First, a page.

- If I had a better job and made more money I wouldn’t be in this situation.
Inevitably as we cycle through all of the “what if” scenarios we become so exhausted that we may choose to not think about it at all, which of course doesn’t help our situation. Looking forward and the “what if” scenarios we create keep us from changing our future.
Beating ourselves up about the past, and procrastinating about the future creates a level of indecisiveness. Rather than doing something, or changing something – we do nothing. What’s that saying, “I use to be indecisive, but now I’m not sure”
Holding on to the past and worrying about the future, keeps you stuck.
Just Three Months
I am a huge proponent of trying anything and everything. (Except if it relates to heights, I have a fear of them) I believe that by trying new things we gain a true perspective on what is possible, and we learn something in the process. At the end of the day whether we like it or continue to follow whatever endeavor we choose is always up to us.
This is the primary reason when discussing personal finance with individuals in debt I recommend a three-month plan. I believe that once you start the process of creating a plan and then implementing it, the results you achieve in just three months will change your thinking. And inevitably your course of action regarding your personal finances.
Three months isn’t about paying off all your debt or saving $100,000 in your savings account. Three months is about getting out of the looking forward, looking back scenario and actually acting versus thinking about your financial situation. It’s about taking control for three months – three months that will eventually lead to a lifetime of financial success.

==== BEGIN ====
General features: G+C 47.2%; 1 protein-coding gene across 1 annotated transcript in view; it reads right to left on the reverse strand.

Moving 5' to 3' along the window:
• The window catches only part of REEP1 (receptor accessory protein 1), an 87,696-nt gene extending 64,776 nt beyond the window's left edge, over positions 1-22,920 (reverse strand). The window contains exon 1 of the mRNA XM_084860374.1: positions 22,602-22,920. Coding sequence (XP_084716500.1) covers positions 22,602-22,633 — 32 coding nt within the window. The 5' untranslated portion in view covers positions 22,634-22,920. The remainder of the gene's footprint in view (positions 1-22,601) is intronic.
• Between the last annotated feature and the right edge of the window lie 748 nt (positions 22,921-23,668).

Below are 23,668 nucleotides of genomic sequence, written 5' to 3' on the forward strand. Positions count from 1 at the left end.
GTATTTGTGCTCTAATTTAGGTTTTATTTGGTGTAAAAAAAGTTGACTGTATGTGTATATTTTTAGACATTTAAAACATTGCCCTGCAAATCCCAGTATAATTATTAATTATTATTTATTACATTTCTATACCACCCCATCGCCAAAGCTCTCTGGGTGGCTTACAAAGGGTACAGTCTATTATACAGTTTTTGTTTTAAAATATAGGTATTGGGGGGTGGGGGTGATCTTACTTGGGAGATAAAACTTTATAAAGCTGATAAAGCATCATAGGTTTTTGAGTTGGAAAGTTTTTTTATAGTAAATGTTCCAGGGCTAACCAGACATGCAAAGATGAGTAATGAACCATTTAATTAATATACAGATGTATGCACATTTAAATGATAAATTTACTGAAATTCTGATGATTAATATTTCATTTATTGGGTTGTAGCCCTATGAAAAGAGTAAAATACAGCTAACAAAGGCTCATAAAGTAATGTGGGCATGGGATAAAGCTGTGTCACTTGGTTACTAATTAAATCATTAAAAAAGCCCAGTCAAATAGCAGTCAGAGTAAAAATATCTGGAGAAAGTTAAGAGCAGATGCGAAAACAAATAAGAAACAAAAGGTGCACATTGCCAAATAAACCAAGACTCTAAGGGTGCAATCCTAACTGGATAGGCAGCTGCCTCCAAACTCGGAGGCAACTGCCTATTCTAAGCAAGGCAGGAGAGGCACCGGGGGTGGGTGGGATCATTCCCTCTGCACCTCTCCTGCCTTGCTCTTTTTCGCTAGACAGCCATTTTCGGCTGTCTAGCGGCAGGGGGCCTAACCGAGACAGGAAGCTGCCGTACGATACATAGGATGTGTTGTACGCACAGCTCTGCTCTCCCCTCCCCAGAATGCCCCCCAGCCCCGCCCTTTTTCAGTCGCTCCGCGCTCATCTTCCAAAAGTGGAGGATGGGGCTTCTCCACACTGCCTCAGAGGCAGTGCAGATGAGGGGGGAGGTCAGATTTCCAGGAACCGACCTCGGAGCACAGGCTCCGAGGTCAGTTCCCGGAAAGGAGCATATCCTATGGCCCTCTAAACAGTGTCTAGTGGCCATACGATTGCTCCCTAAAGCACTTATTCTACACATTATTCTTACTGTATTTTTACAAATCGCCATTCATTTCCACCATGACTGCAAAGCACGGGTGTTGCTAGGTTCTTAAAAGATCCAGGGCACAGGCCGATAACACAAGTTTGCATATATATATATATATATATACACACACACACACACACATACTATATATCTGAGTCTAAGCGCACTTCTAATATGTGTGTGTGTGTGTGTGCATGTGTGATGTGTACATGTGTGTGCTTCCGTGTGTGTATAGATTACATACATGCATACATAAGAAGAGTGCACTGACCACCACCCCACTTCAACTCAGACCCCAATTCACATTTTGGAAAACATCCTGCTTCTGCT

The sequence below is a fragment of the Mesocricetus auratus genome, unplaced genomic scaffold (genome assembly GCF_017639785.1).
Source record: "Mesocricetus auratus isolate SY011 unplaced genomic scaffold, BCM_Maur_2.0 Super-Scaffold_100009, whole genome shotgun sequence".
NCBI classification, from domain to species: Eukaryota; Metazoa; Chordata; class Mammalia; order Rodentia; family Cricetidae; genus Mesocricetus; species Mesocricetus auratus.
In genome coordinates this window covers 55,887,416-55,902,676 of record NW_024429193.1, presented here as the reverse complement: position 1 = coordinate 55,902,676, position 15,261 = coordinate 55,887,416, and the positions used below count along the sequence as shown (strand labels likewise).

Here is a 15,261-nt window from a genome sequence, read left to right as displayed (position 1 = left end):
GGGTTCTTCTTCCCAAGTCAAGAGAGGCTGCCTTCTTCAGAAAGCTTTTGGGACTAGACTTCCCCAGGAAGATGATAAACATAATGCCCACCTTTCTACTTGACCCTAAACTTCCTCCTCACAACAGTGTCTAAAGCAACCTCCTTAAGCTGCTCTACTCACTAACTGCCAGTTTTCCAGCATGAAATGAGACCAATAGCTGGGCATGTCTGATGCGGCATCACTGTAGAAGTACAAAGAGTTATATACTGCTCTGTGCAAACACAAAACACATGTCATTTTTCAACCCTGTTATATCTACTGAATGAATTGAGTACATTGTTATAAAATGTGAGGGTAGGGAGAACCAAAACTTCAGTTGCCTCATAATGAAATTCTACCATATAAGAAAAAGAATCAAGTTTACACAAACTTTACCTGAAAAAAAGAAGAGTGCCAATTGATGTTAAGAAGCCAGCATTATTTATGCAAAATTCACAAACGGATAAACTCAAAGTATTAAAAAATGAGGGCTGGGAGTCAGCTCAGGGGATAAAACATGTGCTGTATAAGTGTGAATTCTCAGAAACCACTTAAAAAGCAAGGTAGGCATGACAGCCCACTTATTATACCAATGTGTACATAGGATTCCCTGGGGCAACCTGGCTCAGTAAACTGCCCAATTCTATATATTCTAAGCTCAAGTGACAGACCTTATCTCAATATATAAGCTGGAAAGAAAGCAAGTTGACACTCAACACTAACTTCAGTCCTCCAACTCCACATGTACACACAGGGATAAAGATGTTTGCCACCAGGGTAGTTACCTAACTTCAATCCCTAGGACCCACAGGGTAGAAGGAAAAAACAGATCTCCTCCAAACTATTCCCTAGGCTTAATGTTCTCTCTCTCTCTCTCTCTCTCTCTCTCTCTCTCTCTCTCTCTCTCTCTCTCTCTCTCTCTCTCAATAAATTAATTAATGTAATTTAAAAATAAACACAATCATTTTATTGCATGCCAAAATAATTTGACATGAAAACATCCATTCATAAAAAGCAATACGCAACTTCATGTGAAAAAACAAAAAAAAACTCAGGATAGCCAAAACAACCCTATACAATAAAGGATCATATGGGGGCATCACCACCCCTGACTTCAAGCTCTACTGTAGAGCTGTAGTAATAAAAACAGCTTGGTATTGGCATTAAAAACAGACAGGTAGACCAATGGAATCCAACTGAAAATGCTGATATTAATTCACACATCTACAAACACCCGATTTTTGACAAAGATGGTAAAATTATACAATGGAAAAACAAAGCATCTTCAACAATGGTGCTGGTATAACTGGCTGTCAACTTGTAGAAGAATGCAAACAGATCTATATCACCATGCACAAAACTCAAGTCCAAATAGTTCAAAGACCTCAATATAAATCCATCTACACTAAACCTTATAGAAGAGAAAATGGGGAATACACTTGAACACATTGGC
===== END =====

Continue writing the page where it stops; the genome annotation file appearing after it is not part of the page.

Of course, before you start you have to have a plan. A process to overcome the looking forward, looking back conundrum. Follow these steps to create your strategy.
- Create a Five-Year Plan – chart your course of where you want to be in five years.
- Establish an emergency fund – so you can avoid taking on more debt.
- Design a simple budget – so you know where your money is going.
- Leverage the Snowball Method to attack your debt and free up more money to save and stop living paycheck to paycheck.
Use these tools to create your own financial plan, and then stick with it for three months. I assure you once you start the process of taking control of your finances your perspective on your debt and saving money will change. You will no longer spend time in “what if” scenarios, rather you will begin charting your course to the future and the opportunities that lie ahead.
Try it – Just Three Months. Yes You Can!
- Filling The Pig – In 4 Steps – understanding the debt trap and how to get out.
- FTP Workbook – free, printable workbook to create your complete get out of debt plan.
- Emotional Agility by Susan David, a great book on how to create change in small incremental steps.
- FTP Think Different About Your Money email course.
Do you spend time looking back or looking forward? Comment below.